1. Formatting the part of the tag that would be affected by the global action in a way that's reversible later in the action
  2. Running the desired formatting on all the tags
  3. Reverting the modifications in the tag you wanted 'excluded'

As an example of modifying the 'excluded' tag's content, using your square brackets replacement in the OP, you could perhaps replace all square brackets in the tag you wanted to 'exclude' with a special Unicode character you know won't be used for anything else, then at the end of the action replacing that Unicode character with the original square brackets.


#15

Hello Lauren, thank you for your reply. I'm not sure why I would remove the square brackets and then put them back, given the desired result is to replace them with round brackets?

My main concern right now is trying to process as many specific tags as possible with the same action rule like in my last post. I just don't understand why it isn't working.


#16

Using your square brackets example, it was a workaround concept for excluding the action from affecting certain tags by changing the tags you want to exclude with different characters so the action doesn't affect them when run, saving the need to copy the replace action formatting for every tag you do want to change.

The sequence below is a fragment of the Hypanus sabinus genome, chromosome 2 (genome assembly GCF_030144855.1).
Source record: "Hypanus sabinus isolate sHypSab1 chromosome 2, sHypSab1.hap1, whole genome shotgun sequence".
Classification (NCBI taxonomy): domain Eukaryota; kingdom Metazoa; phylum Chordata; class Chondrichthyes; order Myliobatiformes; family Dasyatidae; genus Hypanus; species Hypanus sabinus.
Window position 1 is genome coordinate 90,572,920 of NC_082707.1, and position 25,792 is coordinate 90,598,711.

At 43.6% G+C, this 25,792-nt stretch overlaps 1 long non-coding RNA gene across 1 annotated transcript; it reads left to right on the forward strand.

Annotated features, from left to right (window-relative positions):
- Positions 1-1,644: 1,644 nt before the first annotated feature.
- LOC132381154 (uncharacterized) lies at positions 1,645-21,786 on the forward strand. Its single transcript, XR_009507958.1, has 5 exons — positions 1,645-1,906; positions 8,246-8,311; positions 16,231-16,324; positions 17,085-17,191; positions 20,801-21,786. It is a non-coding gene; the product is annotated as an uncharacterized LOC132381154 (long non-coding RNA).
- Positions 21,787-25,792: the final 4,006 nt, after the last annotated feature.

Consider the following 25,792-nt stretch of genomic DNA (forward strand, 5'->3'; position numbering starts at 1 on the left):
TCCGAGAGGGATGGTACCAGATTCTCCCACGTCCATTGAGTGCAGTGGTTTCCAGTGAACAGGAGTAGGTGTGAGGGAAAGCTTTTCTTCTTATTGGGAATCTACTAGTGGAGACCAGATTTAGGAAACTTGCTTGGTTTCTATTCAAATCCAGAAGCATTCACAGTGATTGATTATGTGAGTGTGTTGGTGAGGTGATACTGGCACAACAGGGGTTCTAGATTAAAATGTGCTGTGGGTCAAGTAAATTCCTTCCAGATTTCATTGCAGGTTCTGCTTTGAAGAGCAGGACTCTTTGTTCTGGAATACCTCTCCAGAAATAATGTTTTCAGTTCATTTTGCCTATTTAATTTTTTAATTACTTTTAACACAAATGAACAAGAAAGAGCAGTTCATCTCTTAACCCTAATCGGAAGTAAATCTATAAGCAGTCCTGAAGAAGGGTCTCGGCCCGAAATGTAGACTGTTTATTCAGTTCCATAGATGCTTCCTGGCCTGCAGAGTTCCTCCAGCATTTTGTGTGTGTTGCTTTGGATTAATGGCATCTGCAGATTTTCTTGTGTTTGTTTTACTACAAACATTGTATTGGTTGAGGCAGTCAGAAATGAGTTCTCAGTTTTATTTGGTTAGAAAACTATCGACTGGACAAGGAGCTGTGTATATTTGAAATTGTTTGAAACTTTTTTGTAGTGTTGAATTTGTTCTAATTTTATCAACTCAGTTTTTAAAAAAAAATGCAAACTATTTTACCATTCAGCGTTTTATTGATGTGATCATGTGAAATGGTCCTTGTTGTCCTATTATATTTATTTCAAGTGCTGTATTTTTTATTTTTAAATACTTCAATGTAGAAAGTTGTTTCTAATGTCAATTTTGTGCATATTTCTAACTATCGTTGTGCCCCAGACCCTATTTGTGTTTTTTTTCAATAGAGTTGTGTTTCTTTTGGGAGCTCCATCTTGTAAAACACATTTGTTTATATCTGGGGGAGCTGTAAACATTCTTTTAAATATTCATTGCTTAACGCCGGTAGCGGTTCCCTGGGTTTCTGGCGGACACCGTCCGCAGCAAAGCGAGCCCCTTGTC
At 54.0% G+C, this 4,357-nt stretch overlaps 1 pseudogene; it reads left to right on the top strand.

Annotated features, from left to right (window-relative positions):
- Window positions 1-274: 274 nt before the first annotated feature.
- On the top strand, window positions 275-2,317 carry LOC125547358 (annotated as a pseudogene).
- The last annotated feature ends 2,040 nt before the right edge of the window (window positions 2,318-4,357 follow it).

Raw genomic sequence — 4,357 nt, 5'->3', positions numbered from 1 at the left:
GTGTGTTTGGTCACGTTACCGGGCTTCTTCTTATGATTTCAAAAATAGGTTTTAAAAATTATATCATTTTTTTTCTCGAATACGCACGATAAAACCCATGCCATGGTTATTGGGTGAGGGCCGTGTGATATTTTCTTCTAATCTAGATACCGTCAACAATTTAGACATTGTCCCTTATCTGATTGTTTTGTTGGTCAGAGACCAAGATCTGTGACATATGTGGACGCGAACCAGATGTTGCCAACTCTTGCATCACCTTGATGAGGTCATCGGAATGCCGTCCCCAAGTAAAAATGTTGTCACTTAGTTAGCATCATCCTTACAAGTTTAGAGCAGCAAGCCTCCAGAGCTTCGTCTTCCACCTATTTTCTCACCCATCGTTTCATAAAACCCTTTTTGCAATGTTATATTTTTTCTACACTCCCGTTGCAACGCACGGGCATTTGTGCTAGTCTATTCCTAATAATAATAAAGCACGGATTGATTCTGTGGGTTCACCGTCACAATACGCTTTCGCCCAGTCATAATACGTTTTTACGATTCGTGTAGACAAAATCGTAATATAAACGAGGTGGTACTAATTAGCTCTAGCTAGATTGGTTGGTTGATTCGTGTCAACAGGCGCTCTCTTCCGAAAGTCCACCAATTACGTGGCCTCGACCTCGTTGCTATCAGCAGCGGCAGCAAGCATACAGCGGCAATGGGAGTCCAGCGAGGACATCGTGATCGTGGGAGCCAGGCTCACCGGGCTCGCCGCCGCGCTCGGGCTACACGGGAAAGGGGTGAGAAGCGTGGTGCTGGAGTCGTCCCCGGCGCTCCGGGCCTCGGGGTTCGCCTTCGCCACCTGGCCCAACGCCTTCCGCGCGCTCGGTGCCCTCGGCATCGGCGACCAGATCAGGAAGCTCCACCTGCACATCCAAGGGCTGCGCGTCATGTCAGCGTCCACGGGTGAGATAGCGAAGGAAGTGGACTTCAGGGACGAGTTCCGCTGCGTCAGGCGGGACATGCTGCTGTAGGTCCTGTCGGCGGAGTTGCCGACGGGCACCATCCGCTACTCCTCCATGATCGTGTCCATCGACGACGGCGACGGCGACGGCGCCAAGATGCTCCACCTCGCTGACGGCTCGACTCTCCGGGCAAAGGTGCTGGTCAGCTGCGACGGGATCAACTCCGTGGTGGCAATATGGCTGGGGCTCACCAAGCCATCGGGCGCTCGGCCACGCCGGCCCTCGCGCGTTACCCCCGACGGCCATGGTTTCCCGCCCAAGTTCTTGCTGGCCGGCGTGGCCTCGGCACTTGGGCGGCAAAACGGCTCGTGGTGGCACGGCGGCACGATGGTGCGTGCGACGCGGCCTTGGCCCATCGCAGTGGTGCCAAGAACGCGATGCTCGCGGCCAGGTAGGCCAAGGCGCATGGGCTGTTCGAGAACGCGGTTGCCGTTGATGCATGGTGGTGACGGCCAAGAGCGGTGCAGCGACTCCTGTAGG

To visualize let's say the tag you wanted to exclude was Artist, but format all other tags with a square to round bracket replacement.

Original: Example Artist [123]

  1. Formatting using Unicode replacement characters to exclude from later formatting action when run:
    Example Artist ⬔123⬕

  2. Action that changes square brackets to round brackets is run and doesn't affect the Artist tag since the characters were replaced.

  3. A replace format is run to turn the Unicode back to the original characters in the Artist tag:
    Example Artist [123]

Would be trickier for things like excluding certain types of capitalization however.


#17

Thanks for your reply, that could be useful in certain scenarios. I will go through some of my actions and see if that can be applied.

Do you know how I can get this Guess Values, replace example working in my previous post please?


#18

I'm not familiar with the method described by ohrenkino but I'm sure you'll get some further replies with help :slight_smile:


#19

ohrenkino describes the functionality in another post back in December 2017.

The trick is to use an action of the type "Guess value" for the list of fields that you want to treat in one go and use a delimiter of your choice. Also, the bulk function has to be applied to the source.
An example: you want to remove the "The" from ALBUMARTIST and ARTIST:
Action: "Guess value"
Source: $replace('%albumartist%===%artist%,The ,)
Target Pattern: %albumartist%===%artist%
The === can be replaced by more or less any unique character.

I still haven't been able to make it work in my example though.


#20

I understand now. Tested using a slightly modified version of that example and it worked for me (I tested with square to round brackets formatting).

I removed the first ' single quote after the first bracket of the $replace(, making it:

Source format: $replace(%title%===%album%===%artist%,'[','(',']',')')
Guessing pattern: %title%===%album%===%artist%

Found that wrapping the first %title%===%album%===%artist% within the replace function (as seen in ohrenkino's first reply to the topic) in single quotes formatted the fields instead as literal %title% etc.